3. MiCA Consultation Papers

EBA and ESMA consult on two sets of Joint Guidelines on suitability assessments of the management body and holders of qualifying holdings under MiCA

On 20 October 2023, the European Banking Authority ("EBA") and the European Securities and Markets Authority ("ESMA") published a Consultation Paper on two draft Joint Guidelines on the

  • suitability assessment of members of the management body of issuers of asset referenced tokens ("ARTs") and crypto-asset service providers ("CASPs"); and
  • suitability assessment of shareholders and members with qualifying holdings in issuers of ARTs and CASPs ("Guidelines").

The Guidelines are issued in accordance with the Markets in Crypto Assets Regulation ("MiCA"). The aim of the Guidelines is to provide clarity and ensure harmony in relation to the criteria to assess the suitability of the management body, the shareholders and members with qualifying holdings of issuers of ARTs and CASPs thereby 'reducing the risk of arbitrage in the application of the rules'. The Guidelines provide a number of common criteria to be used to assess the members of the management body's knowledge, skills and experience, in addition to their honesty and integrity, and their ability to commit sufficient time to perform their duties.

Next Steps

The consultation will close for comments on 22 January 2024. The Consultation Paper indicates that the two final form Guidelines are expected to be available when MiCA becomes applicable.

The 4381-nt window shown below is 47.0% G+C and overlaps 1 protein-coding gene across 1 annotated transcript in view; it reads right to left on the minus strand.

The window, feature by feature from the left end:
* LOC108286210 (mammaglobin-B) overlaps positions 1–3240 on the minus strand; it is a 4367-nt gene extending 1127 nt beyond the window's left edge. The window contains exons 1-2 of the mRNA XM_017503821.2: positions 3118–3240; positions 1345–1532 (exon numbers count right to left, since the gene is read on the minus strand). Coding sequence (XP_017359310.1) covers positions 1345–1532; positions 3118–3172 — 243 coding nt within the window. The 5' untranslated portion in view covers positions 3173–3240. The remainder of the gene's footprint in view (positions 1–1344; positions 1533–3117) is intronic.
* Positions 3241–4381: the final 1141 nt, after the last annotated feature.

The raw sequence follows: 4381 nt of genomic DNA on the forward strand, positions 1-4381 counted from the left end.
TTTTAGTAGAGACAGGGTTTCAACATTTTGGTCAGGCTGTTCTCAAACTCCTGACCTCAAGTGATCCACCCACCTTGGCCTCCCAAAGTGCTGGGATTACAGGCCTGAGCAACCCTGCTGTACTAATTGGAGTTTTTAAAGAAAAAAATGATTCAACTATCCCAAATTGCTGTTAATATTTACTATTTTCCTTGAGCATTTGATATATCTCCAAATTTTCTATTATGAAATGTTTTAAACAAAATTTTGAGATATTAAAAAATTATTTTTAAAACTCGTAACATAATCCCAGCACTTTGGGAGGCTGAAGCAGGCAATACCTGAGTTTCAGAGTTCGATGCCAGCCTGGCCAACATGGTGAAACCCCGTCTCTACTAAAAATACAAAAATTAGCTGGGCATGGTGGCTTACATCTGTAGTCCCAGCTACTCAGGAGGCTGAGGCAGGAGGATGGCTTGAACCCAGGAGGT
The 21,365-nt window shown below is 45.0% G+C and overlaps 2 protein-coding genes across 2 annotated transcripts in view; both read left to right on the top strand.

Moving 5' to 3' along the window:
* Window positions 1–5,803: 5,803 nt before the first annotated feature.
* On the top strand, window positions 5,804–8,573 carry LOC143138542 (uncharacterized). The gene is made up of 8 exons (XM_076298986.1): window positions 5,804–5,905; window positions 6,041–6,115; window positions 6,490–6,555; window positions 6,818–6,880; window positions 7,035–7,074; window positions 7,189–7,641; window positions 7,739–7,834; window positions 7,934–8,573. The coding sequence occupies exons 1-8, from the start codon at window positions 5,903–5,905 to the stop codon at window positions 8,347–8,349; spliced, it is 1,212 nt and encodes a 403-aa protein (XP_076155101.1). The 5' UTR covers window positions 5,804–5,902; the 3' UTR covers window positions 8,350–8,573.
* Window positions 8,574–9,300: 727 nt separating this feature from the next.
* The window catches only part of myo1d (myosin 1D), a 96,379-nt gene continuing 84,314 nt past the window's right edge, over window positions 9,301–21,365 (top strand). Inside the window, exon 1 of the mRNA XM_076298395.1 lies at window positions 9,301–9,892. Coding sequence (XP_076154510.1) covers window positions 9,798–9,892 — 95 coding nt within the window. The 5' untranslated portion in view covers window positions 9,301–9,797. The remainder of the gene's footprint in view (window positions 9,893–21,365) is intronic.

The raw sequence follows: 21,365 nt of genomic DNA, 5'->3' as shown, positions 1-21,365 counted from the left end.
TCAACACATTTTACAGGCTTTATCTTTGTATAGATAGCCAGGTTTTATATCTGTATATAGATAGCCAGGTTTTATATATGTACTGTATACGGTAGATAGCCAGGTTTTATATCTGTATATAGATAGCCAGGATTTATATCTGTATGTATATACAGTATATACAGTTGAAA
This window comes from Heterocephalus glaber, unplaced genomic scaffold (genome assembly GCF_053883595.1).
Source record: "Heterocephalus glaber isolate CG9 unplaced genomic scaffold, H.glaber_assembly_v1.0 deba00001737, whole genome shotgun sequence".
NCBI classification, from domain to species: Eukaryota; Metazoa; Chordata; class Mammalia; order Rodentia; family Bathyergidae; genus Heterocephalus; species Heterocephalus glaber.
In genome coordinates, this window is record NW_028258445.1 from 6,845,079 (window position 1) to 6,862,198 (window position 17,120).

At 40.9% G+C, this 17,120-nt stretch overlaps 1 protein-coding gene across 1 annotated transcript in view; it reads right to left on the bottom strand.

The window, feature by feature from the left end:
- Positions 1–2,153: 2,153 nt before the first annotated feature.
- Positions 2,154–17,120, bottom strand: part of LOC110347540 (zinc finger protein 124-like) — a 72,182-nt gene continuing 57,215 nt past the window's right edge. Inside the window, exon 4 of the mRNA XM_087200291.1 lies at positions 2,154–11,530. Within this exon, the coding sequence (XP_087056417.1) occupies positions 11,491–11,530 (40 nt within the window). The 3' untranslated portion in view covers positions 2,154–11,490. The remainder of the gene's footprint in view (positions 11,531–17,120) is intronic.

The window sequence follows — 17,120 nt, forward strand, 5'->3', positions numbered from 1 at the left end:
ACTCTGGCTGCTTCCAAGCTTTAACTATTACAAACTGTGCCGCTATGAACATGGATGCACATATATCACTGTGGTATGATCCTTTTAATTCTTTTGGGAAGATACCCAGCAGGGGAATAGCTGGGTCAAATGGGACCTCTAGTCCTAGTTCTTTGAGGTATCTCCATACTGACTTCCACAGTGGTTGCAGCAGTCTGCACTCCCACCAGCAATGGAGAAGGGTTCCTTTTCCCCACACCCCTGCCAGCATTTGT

EBA consults on RTS and guidelines under MiCA

On 19 October 2023, the European Banking Authority ("EBA"), published 3 consultation papers on regulatory technical standards ("RTS") and guidelines under MiCA.

Consultation paper on draft RTS on the approval process for white papers for ARTs issued by credit institutions.

The draft RTS aims to harmonise the approval procedure by setting out the steps and timeframes which credit institutions and competent authorities must follow. Credit institutions who intend to issue ARTs do not need specific authorisation under MiCA, and instead the national procedures regarding organisational, risk management and prudential requirements contained within the Capital Requirements Directive IV will apply. Credit institutions must submit a White Paper for approval which informs potential token holders of the characteristics and risks associated with those tokens. This consultation paper sets out the procedure for approval of white papers, which considers the proportionality principle and gives competent authorities some flexibility regarding the information they need.

Next Steps